The current environment for medical decision making: Alternative efficiency concepts and decision motivation
Health services delivery is rapidly changing in the U.S. and along with it the incentives and motives for making decisions about the use of services. This paper discusses the economic criteria for making good decisions from both individual and social perspectives. The position is taken that individual criteria for decision-making efficiency in health services is quite different from social efficiency criteria but the two perspectives can be viewed as complementary. These criteria are used to examine current developments in health services, including aggressively competitive managed care. The analysis concludes that current directions may be in conflict with both social and individual efficiency. Alternative public policies are required to alter motives and incentives such that decisions better meet the complementary efficiency criteria.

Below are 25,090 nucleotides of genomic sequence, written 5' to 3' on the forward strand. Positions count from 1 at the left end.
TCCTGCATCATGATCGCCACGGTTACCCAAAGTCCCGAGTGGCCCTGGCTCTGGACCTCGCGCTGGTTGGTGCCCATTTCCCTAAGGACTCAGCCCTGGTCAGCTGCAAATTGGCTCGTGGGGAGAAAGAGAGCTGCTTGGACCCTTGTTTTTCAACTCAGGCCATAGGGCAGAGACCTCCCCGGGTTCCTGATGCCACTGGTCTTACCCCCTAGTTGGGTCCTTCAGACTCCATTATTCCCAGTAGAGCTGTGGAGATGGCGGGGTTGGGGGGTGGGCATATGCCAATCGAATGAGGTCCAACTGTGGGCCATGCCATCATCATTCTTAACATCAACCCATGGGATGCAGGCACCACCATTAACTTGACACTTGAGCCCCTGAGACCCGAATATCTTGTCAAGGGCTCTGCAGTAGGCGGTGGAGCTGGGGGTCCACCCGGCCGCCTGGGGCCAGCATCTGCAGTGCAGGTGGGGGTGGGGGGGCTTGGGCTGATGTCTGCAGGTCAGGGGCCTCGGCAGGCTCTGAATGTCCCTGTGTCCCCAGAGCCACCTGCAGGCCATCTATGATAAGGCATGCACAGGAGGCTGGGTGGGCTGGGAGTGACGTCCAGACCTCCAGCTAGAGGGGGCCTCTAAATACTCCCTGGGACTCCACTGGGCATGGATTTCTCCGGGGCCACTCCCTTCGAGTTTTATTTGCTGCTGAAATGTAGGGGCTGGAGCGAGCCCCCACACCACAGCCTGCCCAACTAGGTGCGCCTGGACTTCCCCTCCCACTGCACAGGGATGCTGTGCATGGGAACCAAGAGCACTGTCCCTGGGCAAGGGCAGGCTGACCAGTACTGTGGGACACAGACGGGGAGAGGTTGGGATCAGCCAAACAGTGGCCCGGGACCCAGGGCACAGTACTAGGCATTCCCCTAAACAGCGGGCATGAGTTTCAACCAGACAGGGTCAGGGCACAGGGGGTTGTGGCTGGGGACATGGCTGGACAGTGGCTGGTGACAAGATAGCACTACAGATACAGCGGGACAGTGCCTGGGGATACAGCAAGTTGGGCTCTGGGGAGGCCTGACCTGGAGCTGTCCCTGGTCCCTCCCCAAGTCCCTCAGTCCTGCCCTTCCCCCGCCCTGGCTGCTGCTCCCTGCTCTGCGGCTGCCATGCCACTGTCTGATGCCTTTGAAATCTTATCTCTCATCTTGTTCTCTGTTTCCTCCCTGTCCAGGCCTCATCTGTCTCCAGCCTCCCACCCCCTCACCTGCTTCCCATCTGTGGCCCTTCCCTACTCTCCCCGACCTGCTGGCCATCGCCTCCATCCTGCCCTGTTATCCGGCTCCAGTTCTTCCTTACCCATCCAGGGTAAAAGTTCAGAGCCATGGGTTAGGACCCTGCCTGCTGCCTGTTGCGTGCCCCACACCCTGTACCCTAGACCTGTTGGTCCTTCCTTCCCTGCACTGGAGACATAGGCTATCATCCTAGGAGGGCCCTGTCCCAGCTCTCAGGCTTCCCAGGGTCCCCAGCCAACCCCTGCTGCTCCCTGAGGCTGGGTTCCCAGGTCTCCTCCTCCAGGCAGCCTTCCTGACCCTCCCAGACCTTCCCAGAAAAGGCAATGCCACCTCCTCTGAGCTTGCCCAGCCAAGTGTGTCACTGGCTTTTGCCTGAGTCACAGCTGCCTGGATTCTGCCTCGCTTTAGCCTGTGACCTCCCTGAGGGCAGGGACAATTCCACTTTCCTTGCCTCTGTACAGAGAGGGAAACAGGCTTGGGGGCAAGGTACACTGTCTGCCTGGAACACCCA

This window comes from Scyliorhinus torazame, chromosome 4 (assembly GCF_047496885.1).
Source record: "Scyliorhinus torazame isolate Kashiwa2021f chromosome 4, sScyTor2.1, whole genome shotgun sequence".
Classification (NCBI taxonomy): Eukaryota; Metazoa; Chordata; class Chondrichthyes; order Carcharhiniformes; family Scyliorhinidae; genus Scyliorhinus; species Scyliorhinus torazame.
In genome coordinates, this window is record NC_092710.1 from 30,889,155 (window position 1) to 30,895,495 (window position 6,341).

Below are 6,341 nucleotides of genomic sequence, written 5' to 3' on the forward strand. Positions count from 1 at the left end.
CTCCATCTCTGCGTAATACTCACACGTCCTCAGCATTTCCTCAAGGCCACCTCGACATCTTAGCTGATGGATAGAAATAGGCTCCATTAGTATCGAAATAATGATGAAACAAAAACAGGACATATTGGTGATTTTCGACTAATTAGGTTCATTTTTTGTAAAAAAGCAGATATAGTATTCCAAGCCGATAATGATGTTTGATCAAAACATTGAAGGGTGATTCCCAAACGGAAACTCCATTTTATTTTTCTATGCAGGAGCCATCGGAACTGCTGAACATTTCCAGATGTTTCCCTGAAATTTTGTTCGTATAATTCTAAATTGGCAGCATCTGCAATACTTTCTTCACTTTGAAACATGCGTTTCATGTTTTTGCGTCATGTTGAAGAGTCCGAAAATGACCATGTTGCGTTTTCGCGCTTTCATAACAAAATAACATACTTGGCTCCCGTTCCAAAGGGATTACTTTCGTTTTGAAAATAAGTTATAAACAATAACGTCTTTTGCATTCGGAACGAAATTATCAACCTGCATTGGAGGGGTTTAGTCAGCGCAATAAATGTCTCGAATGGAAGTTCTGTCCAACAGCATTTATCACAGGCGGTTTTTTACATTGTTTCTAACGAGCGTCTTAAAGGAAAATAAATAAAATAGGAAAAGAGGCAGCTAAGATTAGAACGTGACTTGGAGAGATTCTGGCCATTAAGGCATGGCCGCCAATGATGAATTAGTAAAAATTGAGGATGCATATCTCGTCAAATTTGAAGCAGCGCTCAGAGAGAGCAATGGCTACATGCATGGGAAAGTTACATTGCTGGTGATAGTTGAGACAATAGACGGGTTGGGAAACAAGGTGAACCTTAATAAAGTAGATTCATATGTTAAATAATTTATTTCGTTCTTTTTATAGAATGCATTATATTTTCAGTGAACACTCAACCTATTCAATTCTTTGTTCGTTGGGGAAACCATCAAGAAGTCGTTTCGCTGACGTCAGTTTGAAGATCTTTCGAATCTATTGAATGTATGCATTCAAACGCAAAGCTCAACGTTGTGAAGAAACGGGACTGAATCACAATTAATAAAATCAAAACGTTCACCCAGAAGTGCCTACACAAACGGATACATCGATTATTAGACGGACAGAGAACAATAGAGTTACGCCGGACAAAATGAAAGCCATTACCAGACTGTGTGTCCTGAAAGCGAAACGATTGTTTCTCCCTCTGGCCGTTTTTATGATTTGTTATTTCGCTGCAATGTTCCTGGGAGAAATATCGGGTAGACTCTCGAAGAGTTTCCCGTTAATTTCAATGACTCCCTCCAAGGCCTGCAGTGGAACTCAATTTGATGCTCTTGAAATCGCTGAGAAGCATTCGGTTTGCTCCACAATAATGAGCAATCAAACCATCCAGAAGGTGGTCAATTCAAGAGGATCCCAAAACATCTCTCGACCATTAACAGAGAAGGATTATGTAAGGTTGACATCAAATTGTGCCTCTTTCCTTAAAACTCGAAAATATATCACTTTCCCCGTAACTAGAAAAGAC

KeywordsHealth Service Service Delivery Current Direction Medical Decision Good Decision
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